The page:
Finally, 10 subjects were recruited as healthy controls with a BMI between 18.5 and 25 kg/m2 and without any kind of medical condition. Based on the M.I.N.I., axis I psychiatric disorders were excluded. They were non-smokers neither receiving medication nor abusing of other substances.

The study was approved by the institutional review board. All subjects gave their informed consent and possible side effects were fully explained.

Isolation of peripheral blood mononuclear cell subsets

Human peripheral blood mononuclear cells (PBMC) were obtained from EDTA peripheral blood by density gradient centrifugation using the Ficoll-Paque Premium. Blood cell count from both the depressed patients and the controls did not show abnormal values and no significant differences were observed between groups for monocyte count (0.36±0.09 vs. 0.46±0.15×106 cells/ml; F = 3.54, n.s. difference). After two washes with balanced salt solution, the cells were resuspended in culture medium RPMI-1640 supplemented with 2 mM L-glutamine, 100 UI/ml penicillin/streptomycin and 10% heat inactivated FCS (Gibco Brl, Invitrogen Corporation, Paisley, UK) and were plated at density of 4×106 cells/well on a highly immunoadsorbent plates to facilitate monocyte adhesion (Corning CellBIND Surface). After 3 hours of incubation at 37°C in a 95% O2/5% CO2 humidified atmosphere, lymphocytes were removed, by washing the plates twice with PBS and monocytes were further incubated overnight. After this incubation period, monocytes were treated with medium alone RPMI-1640 or with 100 ng/ml endotoxin bacteria (LPS) for 24 h; the parameters concentration and time of exposure were set according to our previous experience with other cellular models, as well as to data from literature [16]. At the end of the experiment the medium was collected for the PGE2 assessment.

mRNA analysis in real time PCR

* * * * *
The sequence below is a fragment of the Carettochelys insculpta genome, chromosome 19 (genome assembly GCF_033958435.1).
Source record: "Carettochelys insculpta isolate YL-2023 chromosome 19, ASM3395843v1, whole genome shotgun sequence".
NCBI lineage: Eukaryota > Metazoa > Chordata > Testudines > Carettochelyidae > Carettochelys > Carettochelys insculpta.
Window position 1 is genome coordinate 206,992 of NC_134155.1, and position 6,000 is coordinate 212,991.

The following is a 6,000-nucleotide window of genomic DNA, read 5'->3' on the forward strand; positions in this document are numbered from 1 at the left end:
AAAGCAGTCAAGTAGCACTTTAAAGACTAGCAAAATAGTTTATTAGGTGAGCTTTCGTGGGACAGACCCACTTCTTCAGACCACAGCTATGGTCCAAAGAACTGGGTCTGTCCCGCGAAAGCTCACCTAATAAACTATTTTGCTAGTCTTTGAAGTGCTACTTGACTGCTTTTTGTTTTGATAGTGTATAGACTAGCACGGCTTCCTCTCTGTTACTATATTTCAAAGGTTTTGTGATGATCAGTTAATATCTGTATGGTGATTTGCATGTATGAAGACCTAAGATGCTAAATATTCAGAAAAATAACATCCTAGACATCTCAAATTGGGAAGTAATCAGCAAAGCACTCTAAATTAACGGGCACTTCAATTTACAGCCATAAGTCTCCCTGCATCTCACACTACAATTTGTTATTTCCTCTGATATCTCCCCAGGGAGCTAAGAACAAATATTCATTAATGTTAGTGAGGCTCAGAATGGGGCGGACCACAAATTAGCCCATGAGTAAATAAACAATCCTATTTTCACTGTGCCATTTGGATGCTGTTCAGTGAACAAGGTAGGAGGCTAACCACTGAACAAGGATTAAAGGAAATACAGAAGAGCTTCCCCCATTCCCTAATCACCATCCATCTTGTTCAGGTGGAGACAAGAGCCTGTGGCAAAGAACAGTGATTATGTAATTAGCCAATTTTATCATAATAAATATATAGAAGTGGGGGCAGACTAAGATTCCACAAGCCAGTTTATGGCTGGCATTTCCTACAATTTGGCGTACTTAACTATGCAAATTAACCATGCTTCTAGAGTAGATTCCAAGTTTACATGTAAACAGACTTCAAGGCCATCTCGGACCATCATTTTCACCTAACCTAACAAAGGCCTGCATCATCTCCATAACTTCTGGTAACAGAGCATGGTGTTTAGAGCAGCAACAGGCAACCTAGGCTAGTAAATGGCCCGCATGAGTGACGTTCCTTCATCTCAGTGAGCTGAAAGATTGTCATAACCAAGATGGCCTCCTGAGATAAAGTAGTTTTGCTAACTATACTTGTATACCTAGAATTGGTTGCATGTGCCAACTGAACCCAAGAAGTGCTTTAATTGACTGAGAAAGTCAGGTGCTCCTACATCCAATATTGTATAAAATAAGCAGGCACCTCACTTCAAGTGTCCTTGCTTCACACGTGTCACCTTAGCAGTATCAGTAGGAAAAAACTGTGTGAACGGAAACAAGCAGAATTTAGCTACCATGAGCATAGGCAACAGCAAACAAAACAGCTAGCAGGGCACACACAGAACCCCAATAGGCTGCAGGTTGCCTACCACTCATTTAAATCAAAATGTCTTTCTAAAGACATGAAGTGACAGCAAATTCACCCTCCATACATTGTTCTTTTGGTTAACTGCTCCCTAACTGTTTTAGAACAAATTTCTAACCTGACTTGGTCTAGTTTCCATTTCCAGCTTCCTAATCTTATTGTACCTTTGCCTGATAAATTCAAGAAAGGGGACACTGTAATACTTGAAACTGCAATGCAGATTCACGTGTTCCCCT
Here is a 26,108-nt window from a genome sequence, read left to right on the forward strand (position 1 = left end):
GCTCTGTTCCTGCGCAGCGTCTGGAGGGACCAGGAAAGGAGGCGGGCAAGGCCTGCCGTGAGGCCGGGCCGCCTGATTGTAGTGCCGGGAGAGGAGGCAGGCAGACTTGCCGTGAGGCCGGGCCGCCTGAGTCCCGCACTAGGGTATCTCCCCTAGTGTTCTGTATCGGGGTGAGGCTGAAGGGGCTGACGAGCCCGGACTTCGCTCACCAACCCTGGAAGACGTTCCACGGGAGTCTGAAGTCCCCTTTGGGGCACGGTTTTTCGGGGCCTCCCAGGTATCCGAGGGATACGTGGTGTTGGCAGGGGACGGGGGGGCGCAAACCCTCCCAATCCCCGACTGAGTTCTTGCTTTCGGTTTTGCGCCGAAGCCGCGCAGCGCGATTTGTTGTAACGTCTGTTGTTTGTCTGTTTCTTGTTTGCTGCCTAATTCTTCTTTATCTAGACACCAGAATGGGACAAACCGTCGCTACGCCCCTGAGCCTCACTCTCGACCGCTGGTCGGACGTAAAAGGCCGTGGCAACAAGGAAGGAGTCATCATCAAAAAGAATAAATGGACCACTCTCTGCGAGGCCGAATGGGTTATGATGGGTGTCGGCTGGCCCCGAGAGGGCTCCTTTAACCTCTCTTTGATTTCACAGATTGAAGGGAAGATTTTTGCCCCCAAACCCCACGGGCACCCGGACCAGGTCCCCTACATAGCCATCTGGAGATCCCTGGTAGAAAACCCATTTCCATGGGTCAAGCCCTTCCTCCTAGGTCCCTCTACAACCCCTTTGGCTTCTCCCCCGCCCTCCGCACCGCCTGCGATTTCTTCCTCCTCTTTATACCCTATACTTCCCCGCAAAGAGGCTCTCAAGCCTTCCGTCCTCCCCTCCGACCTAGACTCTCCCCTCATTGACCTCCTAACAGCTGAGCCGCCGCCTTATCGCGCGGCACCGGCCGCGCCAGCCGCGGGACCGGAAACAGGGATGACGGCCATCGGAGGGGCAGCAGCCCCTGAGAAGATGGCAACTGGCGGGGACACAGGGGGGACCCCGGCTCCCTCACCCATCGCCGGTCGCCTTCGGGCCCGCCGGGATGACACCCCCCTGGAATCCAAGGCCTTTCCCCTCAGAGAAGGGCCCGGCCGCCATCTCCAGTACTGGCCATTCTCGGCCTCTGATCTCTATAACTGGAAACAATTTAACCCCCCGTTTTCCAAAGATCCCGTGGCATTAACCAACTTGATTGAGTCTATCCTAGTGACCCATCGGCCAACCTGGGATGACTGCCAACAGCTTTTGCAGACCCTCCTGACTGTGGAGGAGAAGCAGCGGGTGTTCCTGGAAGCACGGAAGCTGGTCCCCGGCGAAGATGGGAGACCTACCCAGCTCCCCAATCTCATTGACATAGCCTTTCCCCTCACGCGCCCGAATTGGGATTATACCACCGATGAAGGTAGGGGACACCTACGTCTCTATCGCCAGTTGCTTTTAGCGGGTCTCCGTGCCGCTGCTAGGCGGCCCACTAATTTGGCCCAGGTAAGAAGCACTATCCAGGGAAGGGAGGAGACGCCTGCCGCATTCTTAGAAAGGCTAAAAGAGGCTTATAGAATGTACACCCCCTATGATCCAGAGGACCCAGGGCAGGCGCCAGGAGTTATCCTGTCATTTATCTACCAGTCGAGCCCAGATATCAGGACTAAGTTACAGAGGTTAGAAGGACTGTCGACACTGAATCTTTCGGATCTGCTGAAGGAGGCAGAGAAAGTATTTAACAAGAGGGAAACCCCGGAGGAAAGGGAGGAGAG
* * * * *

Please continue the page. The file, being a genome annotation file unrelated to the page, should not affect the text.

Total cytoplasmic RNA was extracted using the RNeasy Micro kit (Qiagen, Hilden, Germany), which included 15 min DNAse treatment. RNA concentration was measured using the Quant-iT™ RiboGreen® RNA Assay Kit (Invitrogen Corporation, Carlsbad, CA, USA). A standard curve in the range of 0–10 ng was run in each assay using 16S and 23S ribosomal RNA (rRNA) from E. Coli as standard and provided by the kit. Aliquots (0.1 µg) of RNA were converted to cDNA using random hexamer primers. Quantitative changes in mRNA levels were estimated by real time PCR (Q-PCR) using the following cycling conditions: 40 cycles of denaturation at 95°C for 20 s; annealing at 60°C for 30 s; and extension at 72°C for 30 s; using the Brilliant SYBR Green QPCR Master Mix 2× (Stratagene, La Jolla, CA, USA). PCR reactions were carried out in a 20 µL reaction volume in a MX3000P real time PCR machine (Stratagene). Primers used for the evaluation of gene expression are b-actin 471F (5′-ACG TTG CTA TCC AGG CTG TCC AT-3′) and 711R (5′-TTA ATG TCA CGC ACG ATT TCC CGC-3′) which yield a 241 base pair (bp) product; human COX2 1381F (5′-TTG CTG GCA GGG TTG CTG GTG GTA-3′), and 1466R (5′CAT CTG CCT GCT CTG GTC AAT CGA A-3′) which yield a 86 bp product; human IL-6 49F (5′GGC TCA TTC TGC CCT CGA GCC-3′) and 148R (3′GGA CCG AAG GCG CTT GTG GAG-5′) which yield a 100 bp product; human IL-1β 84F (5′AGC CAT GGC AGA AGT ACC GT3′) and 302R (5′TCC ATG GCC ACA ACA ACT GA 3′) which yield a 219 bp product; and human toll-like receptor 4 (TLR4) 25F (5′-GCC ACT GGT CTG CAG GCG TT-3′), and 401R (3′- TAG GAA CCA CCT CCA CGC AGG G-5′) which yield a 377 bp product; Relative mRNA concentrations were calculated from the take-off point of reactions (threshold cycle, Ct) using the comparative quantization method performed by Stratagene software and based upon the −ΔΔCt method. This analysis approximates a given sample's target mRNA (e.g. COX2) level relative to the mean of the target mRNA levels in untreated controls (“calibrator” value), thus permitting statistical analysis of deviation from the mean even among the controls. Ct values for b-actin expression served as a normalizing signal. In each assay, the PCR efficiency was also calculated using serial dilution of one experimental sample; efficiency values between 94 and 98% were found for each primer set and taken into account for the comparative quantization analysis [17].